Real estate insiders remain upbeat about Rotorua's property market following a "boomer'' month in November.
QV's quarterly Property Report shows the median Rotorua sale price dropped 4.3 per cent to $250,000 in the three months to September 30.
However, Bayleys Rotorua spokeswoman Beth Millard said in recent months there had been more market
activity "and definitely a lot more confidence''.
"We have seen a few more multi-offers on properties, we're having good attendances in our auction room.
"We've had a boomer month, November's been a huge month for us and it's probably a lot of stock that's sat around for a wee bit that's sold.''
However, as Rotorua's population remained constant, real estate prices would not be driven up any time soon, she said.
The most popular price range remained in the $350,000 to $450,000 band, Ms Millard said.
"If we had more of that stuff to sell, we could sell a whole lot more property. There's still a shortage of stock.''
Nationally, sellers notched up a record high average asking price in the last month, according to property database Realestate.co.nz.
Ray White NZ chief executive Carey Smith said the property market was still split into two - Auckland, and the rest of the country.
While Auckland prices have continued to surge, prices have slipped in many provincial areas during the September quarter, the report shows.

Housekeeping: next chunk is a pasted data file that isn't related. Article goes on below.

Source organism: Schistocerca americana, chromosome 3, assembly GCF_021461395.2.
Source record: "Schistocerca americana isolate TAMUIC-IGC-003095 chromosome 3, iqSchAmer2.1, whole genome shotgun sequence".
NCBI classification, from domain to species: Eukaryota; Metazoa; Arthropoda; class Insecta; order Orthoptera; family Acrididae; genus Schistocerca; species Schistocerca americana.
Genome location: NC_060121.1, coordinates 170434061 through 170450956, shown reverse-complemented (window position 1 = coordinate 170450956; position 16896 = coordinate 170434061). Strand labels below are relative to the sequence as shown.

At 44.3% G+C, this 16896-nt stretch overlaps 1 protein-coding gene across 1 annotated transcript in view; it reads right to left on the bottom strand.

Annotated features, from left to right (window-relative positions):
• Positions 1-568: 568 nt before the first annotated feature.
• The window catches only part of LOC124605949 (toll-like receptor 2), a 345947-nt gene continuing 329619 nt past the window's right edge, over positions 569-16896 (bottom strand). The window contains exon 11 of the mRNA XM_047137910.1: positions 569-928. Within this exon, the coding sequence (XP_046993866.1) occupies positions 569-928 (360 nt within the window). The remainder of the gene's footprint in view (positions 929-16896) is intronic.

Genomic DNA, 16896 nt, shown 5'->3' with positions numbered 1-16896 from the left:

However, Mr Smith said the picture was still rosy when Auckland was excluded.
"The numbers are still pretty strong...looking at the Central North Island, compared to 2008, it's almost double.''
While the lower North Island was "pretty flat'' there were a lot of "split markets'', he said.
"Some of the stand-alone regional towns have actually been performing quite well.''
Wanganui in isolation had been recovering in recent months while Palmerston North remained flat, he said.
"Kapiti Coast has been good while Wellington's remained flat, so it's quite diversified.''
The regions' mid-to-upper markets had been performing better, with more properties selling above the market average, Mr Smith said.
A recent surge in listings was due in part to people holding off from selling during winter.
He did not expect the new listings to force prices down but said homes would take longer to sell.
"Obviously buyers have more choice, so the pressure comes off.''
Realestate.co.nz spokesman Paul McKenzie said following a strong month of sales in October, which saw 6640
properties change hands, new listings were still not keeping pace with buyer demand.
"Numbers of new listings are traditionally up at this time of year, and November was no exception with 13,571 new
listings arriving on the market.''
But a shortage of stock combined with attractive mortgage packages meant the market was still firmly in the seller's favour, Mr McKenzie said.
This was reflected in the average asking price which last month topped October's record high to reach $446,277, he said.
Harcourts chief executive Hayden Duncan said the QV figures were now out of date, and the biggest activity this year had occurred in the past two months.
Traditionally, "major activity'' increased from October to December.
There had been plenty of activity in the regions though coastal markets had seen the least improvement, he said.